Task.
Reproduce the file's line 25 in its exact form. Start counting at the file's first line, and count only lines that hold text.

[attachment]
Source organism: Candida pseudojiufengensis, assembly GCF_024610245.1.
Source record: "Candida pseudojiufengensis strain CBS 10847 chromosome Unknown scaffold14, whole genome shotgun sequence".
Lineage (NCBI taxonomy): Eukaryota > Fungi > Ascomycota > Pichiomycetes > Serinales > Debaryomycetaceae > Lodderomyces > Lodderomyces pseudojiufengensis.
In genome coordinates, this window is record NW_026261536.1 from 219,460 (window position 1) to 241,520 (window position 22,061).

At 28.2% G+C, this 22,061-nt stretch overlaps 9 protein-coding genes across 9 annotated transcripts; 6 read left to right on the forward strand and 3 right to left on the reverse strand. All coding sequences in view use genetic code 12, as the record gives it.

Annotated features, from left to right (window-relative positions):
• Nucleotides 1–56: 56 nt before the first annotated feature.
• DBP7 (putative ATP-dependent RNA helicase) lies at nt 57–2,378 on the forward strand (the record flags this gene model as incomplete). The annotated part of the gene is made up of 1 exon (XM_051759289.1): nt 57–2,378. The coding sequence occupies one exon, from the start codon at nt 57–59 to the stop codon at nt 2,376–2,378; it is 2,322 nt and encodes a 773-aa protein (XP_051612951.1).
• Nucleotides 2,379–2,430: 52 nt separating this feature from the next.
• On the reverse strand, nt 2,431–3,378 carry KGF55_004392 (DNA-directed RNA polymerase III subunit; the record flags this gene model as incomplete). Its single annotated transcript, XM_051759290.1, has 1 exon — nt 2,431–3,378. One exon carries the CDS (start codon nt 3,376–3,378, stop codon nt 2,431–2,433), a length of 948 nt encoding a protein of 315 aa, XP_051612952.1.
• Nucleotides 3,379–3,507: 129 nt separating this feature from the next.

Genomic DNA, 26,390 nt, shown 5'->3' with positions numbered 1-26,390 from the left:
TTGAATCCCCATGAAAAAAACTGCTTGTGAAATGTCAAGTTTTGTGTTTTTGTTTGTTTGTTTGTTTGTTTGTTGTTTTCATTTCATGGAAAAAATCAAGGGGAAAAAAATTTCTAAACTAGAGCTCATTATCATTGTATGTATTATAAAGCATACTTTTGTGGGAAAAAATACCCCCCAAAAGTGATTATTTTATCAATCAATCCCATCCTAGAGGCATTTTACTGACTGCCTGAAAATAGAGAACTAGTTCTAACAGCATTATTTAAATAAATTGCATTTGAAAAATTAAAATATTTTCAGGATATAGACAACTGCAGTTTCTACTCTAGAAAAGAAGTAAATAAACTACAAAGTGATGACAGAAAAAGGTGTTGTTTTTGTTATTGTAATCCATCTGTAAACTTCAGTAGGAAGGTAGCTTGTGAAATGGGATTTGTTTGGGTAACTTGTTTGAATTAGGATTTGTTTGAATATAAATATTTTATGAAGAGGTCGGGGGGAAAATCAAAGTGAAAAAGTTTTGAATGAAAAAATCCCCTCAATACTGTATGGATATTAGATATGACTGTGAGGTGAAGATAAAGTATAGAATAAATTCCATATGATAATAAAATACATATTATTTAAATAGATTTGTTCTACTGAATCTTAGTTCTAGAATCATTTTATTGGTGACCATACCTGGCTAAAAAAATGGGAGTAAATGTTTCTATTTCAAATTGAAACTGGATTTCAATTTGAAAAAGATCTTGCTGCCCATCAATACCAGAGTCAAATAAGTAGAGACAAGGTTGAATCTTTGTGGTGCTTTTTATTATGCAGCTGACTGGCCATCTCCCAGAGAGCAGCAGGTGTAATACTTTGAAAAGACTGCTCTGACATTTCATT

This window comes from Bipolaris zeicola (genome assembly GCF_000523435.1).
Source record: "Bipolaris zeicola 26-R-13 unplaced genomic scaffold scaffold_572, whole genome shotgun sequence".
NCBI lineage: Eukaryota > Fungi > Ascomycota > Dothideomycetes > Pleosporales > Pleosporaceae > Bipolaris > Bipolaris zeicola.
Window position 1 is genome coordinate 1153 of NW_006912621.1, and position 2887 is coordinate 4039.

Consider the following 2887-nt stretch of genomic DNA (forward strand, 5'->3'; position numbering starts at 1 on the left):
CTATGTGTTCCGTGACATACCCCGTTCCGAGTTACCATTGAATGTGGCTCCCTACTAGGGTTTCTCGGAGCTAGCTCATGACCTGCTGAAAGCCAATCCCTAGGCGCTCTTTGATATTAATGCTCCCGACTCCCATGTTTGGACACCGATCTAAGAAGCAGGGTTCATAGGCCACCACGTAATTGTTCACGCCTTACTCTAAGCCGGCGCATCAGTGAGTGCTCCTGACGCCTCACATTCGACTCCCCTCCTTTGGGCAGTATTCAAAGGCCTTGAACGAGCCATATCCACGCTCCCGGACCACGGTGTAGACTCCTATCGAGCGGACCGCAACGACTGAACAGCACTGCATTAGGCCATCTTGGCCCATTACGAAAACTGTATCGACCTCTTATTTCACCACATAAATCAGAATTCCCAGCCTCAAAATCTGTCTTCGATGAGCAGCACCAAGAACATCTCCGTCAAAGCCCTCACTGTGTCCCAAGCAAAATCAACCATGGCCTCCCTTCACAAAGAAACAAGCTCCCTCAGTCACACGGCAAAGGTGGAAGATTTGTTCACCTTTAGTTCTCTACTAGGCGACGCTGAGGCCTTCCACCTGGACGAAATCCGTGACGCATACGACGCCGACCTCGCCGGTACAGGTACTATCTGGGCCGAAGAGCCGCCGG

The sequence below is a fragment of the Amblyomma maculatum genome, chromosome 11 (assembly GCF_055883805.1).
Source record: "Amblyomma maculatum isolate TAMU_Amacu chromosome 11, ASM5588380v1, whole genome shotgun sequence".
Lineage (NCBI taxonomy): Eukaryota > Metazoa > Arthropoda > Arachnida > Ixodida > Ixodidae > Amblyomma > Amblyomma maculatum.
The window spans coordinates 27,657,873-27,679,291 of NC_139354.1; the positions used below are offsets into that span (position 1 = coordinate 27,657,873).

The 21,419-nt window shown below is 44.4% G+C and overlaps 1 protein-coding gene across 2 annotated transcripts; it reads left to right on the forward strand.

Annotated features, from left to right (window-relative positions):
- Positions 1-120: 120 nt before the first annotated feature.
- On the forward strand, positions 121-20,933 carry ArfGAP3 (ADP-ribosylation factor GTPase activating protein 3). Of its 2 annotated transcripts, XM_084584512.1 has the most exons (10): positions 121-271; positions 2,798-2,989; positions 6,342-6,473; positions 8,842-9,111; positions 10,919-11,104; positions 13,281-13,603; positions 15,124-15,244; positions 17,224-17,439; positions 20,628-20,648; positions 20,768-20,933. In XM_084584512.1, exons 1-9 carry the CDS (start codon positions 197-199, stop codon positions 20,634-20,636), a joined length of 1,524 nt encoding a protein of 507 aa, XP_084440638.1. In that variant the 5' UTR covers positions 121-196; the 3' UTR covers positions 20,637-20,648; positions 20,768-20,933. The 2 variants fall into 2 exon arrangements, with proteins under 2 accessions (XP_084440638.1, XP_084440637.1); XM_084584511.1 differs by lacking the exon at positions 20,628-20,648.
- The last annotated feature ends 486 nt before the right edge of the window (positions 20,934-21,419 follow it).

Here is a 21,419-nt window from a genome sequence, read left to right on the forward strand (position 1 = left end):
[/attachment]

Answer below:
Annotated features, from left to right (window-relative positions):